More stories from New Orleans
1) About a week ago (?) I saw a Dutch couple, Henk and Yvonne Berg-something, talk about how they got out after the hurricane. I tried to jot down what they said, mainly because it resonated with a memory I had of a similar story I read on the web–the exception being that that similar story was mostly critical of authorities and had a stick-it-to-the-man touch to it.
As the earlier story, this couple reported that they had been in their hotel when the storm came, and tried to find a bus out of NOLA the day or days after. Busses were ordered, but were apparently confiscated by the police or the national guard. They were told to go to the Convention Center, but were turned away there by the police who told them that if they stayed, “you will be robbed, raped or murdered before nightfall”.
Trying to get back to the hotel, they were turned away by the hotel personel (this may have been before the Convention Center–I forget), which is when their descent into hell started (their words). They found a police post, where they spent the night sleeping in the street, feeling “protected for the night”.
While I was writing this down, they told the interviewer how they got out of NOLA, which I consequently missed. They added that they received the sort of “survival kit” that soldiers in the army receive (i.e. chocolate, powder soup, toilet paper, et cetera).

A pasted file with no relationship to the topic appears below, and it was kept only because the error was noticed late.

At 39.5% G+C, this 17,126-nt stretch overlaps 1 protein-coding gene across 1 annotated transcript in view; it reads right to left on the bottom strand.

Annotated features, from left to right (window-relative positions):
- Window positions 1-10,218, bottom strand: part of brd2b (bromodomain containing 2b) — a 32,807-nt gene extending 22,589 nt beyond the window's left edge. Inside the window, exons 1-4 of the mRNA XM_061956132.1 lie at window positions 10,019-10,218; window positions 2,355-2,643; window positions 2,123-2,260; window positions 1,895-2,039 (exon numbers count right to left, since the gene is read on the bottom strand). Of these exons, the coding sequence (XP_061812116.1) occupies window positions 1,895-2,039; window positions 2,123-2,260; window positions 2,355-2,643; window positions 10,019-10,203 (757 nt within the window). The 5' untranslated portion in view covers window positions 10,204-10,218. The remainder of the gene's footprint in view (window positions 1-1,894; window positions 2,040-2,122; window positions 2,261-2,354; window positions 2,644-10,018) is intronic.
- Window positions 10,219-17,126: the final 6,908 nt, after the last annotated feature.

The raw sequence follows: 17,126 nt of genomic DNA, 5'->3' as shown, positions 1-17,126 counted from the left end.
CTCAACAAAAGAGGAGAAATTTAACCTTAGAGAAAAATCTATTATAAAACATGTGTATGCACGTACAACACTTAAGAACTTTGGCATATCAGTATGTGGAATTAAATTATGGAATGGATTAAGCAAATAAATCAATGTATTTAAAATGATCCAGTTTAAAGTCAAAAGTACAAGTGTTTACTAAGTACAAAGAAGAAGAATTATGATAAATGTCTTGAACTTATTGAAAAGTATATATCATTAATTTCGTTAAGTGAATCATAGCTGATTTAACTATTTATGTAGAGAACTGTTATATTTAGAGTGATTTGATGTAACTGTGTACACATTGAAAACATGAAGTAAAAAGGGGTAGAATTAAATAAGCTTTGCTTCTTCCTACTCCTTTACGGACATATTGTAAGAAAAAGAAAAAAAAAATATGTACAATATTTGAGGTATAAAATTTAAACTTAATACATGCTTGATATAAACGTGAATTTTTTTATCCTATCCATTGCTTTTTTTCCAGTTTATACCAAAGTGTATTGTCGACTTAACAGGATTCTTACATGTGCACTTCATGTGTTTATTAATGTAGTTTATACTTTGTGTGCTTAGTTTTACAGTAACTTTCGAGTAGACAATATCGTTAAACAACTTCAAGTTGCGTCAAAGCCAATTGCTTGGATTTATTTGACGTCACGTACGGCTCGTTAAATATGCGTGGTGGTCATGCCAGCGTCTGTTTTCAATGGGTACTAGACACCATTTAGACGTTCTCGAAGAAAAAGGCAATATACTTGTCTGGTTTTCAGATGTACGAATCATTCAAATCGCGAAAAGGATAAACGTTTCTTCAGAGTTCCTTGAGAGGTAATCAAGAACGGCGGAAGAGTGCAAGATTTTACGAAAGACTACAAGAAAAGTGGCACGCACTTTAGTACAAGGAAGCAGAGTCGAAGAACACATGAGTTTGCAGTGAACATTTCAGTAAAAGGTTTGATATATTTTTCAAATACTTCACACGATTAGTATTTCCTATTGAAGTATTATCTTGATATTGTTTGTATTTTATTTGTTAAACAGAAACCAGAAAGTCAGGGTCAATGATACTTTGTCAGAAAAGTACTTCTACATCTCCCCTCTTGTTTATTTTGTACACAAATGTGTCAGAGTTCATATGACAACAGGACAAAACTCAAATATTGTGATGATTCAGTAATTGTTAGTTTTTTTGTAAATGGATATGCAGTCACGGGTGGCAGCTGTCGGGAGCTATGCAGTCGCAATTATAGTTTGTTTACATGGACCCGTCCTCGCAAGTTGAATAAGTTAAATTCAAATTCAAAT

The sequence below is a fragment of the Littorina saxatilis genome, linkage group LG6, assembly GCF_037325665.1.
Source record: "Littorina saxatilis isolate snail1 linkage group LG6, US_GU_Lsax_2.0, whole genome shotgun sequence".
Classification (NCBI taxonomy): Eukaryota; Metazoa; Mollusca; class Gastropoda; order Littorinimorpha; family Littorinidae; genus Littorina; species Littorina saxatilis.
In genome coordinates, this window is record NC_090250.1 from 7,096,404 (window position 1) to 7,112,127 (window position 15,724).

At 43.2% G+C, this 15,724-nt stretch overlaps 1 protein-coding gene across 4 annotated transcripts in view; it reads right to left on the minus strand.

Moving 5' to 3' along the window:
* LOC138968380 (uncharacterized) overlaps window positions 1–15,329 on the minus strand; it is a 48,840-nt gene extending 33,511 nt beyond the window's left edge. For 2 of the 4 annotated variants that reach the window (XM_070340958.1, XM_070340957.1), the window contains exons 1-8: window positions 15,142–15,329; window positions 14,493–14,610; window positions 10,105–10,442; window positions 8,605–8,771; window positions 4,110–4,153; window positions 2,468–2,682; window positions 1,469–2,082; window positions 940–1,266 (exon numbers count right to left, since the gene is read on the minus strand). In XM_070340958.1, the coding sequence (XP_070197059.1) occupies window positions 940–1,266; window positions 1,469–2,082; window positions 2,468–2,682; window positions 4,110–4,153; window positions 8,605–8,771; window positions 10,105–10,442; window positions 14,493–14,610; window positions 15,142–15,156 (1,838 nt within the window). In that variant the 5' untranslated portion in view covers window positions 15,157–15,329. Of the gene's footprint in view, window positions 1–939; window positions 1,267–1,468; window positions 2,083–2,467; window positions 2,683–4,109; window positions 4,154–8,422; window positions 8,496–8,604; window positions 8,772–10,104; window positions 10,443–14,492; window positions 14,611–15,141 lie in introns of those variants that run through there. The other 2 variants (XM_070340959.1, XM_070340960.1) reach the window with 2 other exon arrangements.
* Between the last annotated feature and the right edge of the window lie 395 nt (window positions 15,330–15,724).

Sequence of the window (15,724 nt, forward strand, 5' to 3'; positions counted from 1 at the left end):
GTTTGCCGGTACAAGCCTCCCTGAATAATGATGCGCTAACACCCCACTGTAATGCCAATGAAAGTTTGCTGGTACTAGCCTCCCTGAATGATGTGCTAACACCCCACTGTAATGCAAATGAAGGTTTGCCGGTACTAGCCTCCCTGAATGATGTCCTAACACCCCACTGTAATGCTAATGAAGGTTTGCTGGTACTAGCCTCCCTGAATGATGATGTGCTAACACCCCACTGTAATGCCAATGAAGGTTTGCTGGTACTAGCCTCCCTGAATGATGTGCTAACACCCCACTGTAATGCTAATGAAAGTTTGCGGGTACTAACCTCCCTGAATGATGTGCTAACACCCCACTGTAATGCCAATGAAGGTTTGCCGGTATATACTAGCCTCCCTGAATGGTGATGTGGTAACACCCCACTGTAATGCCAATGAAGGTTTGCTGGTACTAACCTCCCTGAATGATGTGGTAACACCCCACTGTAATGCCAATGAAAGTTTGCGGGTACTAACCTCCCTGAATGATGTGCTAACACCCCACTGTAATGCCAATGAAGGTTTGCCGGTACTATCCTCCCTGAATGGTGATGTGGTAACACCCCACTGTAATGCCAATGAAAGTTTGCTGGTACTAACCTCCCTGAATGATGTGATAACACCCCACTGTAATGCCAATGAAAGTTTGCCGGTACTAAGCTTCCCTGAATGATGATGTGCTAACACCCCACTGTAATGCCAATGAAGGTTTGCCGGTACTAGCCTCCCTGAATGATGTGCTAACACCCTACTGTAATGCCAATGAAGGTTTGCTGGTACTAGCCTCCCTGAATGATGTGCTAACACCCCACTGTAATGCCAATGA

The show was something called Pulse and was broadcast on RTL4.
The thing that stuck out from their story, and that I remember best even without having it written down, is how matter-of-factly they reported that the hotel turned them out. There was this feeling of understanding what people (authorities, hotel personel) did under these circumstances.
(P.S. A racist blog that I am not going to link, mentions their name as Berkouwer.)
2) In case you missed it, … rats! There was a truly awesome photo gallery by a hotel worker who only left NOLA when things were getting too bad, but it’s been taken off-line. I should have made screen shots. Most impressive was the feel how things kept deteriorating once the storm had passed; giving credence to the supposition that if local and federal governments had moved faster (not to mention had worked to prevent certain things), the toll in lives and property would have been much less.